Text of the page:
Our bodies contain certain chemicals which are there for the sole purpose of our survival and making us feel good. Again I fear, that many of the activities of our lives; work and relationships, are actually depleting and do not enhance our human experience. You probably have heard of some of these biological chemicals:
The reason for discussing these chemicals is to remind us that we are so much more than what we do, and so much more about who we are and how we are wired biologically and neurologically. I think we have to ask ourselves on a regular basis the important question, are the activities of work, family, and friends allowing us to experience those “happy-chemicals”?
Have you ever thought about the connection between working in a healthy environment and the impact it has on your psychological and physical health? According to a recent study by Stanford Graduate School of Business, workplace stress — such as long hours, job insecurity and lack of work-life balance, contributes to at least 120,000 deaths each year and accounts for up to $190 billion in health care costs! According to Jeffrey Pfeffer, Professor of Organizational Behavior at Stanford Graduate School of Business and one of the authors of the study, “When people like their lives, and that includes work life, they will do a better job of taking care of themselves. When they don’t like their lives, they don’t.” To paraphrase, when we don’t like our jobs, our lives and our health fall apart!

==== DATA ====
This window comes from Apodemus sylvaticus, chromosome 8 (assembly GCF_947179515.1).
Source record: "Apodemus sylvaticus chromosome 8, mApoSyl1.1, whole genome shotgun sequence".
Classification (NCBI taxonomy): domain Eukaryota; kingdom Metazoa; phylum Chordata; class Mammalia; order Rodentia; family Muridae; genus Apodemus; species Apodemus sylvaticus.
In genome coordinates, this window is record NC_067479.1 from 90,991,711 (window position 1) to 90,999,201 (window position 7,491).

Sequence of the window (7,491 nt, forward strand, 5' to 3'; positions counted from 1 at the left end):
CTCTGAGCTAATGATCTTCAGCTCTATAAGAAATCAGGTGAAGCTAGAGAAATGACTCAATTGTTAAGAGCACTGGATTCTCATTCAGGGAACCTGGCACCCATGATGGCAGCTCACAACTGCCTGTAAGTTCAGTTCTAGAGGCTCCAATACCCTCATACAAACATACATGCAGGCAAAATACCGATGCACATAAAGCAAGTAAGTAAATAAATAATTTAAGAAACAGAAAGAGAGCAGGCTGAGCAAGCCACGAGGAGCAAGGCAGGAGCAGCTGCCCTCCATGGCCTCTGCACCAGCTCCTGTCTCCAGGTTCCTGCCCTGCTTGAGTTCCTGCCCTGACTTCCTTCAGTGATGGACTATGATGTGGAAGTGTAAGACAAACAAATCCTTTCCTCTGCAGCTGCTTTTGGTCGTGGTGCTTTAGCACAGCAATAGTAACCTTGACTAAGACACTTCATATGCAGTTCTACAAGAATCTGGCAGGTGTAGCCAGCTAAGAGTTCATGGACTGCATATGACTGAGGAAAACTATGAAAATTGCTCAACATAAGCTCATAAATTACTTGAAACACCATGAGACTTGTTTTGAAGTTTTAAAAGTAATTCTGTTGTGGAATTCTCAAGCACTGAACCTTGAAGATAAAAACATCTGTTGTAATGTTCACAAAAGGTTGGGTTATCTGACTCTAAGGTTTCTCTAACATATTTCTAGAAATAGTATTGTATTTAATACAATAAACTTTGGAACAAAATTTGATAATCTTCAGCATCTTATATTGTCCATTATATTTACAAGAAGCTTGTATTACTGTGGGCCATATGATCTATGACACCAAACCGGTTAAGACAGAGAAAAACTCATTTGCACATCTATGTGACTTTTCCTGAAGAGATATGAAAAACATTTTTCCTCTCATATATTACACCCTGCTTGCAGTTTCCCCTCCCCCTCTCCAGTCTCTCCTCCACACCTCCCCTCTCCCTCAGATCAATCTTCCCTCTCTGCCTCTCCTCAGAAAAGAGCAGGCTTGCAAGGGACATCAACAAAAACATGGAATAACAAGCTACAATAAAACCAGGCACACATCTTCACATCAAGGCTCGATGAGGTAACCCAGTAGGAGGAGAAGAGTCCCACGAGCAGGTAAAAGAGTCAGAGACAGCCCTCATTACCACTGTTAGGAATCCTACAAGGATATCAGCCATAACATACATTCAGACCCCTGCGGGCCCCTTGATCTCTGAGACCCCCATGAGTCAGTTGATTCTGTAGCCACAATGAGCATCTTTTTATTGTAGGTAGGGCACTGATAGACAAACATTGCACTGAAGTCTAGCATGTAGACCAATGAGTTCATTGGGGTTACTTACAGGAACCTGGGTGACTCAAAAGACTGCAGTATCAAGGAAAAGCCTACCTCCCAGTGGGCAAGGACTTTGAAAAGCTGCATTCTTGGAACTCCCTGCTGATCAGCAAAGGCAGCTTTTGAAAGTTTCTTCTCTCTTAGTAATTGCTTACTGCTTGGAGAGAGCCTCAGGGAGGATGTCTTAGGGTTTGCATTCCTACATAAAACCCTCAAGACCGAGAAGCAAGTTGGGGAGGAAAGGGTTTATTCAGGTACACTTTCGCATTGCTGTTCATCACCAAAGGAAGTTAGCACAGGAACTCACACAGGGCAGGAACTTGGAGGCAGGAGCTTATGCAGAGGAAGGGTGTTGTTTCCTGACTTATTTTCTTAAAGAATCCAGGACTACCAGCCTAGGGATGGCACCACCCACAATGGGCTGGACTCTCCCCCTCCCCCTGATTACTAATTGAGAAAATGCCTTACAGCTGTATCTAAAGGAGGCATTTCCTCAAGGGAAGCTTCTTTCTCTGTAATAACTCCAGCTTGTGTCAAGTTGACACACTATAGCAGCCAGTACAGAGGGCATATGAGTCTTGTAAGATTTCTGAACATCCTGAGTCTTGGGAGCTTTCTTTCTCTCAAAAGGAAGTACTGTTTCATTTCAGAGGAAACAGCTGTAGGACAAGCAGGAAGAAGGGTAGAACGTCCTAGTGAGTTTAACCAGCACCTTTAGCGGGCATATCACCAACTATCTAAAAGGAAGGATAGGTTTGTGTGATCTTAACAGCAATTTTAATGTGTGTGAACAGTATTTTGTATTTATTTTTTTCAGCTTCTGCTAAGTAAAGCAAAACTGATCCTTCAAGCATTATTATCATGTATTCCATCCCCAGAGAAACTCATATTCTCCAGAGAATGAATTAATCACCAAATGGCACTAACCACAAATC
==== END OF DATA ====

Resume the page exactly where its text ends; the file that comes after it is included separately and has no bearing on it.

Recently I had the opportunity to have lunch with a former associate I’ll call Jim, and inquired as to how he felt he was doing in his career. Sadly, I heard what many of my colleagues and friends seem to be experiencing; their bosses are either unable to talk about development and growth opportunities, or worse, their bosses show no interest in their associates careers. Author and consultant Patrick Lencioni calls this “abdication management.” The most troubling part of Jim’s situation is that he is a millennial and has only been in the workplace for a few years, and has already grown cynical towards management. I encouraged Jim to talk with others about his interests and even do a little soul-searching, and begin defining his values, purpose, and goals in life. As I said earlier, if we find ourselves going through the motions (only doing), including “punching-the-clock” at work, we are not going to be effective in our jobs, and we will never feel those life-giving happy chemicals which are so fundamental to our human experience. We need to be in environments which support and allow us to be fully human.